Released tax info for Trump shows he lost money in four of six covered years

The Democrat-led House Ways and Means Committee finally received copies of former President Donald Trump’s personal and business tax returns following years of litigation, and as suspected, they wasted little time in publicly exposing at least some of Trump’s confidential financial information.

What was revealed, though, is that rather than corruptly enrich himself while serving in the White House, Trump actually reported losses of tens of millions of dollars over the course of his presidency, according to the New York Post.

In fact, of the six years of returns that were turned over from the IRS to the committee, Trump declared negative income in four of those years.

Trump lost far more income than he gained

Per the Post, between the tax years of 2015-2020, Trump had a combined adjusted gross income of negative $53.2 million.

Trump reported losses of $31.7 million in 2015, $32.4 million in 2016, $12.9 million in 2017, and $4.8 million in 2020. He reported gains of $24.3 million in 2018 and $4.4 million in 2019.

Over that same period, Trump paid the IRS more than $640,000 for 2015, just $750 for each of 2016 and 2017, nearly $1 million for 2018, more than $133,000 for 2019, and $0 for 2020.

This topline information from the former president’s tax returns was selectively released by the Democratic-controlled committee — which voted 24-16 along party lines to do so — and, according to the Post, the returns will purportedly be released in full in the coming days once Trump’s personal information is redacted from them.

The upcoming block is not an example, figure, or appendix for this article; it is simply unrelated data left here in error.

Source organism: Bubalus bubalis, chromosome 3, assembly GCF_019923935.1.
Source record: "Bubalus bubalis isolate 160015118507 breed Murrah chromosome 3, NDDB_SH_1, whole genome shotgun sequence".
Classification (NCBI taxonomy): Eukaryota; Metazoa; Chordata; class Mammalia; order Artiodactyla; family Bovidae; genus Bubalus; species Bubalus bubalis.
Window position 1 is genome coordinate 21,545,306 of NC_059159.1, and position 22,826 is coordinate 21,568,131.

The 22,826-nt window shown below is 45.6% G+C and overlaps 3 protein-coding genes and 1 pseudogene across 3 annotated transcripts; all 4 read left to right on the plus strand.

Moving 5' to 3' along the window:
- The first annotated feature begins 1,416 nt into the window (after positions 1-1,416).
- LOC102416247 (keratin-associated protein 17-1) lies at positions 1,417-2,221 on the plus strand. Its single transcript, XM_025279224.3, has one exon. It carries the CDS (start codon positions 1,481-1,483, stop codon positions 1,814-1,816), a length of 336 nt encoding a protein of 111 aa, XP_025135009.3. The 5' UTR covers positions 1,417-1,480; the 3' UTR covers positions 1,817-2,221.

Committee issues report on mandatory audit program for presidents

Concurrent with the release of this information about former President Trump’s reported income and taxes paid for the six-year period was a “Final Report” from the House Ways and Means Committee about the IRS’ mandatory audit program for presidents and vice presidents — albeit only as it pertains to Trump’s presidency.

Indeed, despite repeated assertions throughout the years of litigation that Trump’s returns were necessary for the committee to conduct a thorough review of the special IRS program, no returns of any other presidents or vice presidents who have served since the program began in 1977 were requested.

And, as it turns out, that program appears to have been “dormant,” in the words of Committee Chair Richard Neal (D-MA), at least until after he began to make his requests for Trump’s personal and business returns in 2019, at which point his returns from prior years began to be examined, though only his 2016 return was run through the mandatory audit program.

Report mostly focused on IRS failures and shortcomings

To be sure, the committee’s report took a handful of ubiquitous shots at the former president and raised some baseless allegations and insinuations about certain details of the returns that have not been made fully public yet.

That said, the majority of the report seemed to be focused on the apparent failure of the IRS to conduct the supposedly mandatory annual audits of the sitting president’s tax returns and several recommendations for legislative fixes in that regard.

If, perhaps, the committee had requested a sampling of tax returns for other past presidents not named Trump, it might have been determined if the failure to conduct the annual audits was a standard IRS shortcoming or instead was an anomaly confined solely to the Trump era — which might be an interesting path for the Republican-controlled committee to pursue next year under this new precedent set by their Democratic colleagues.

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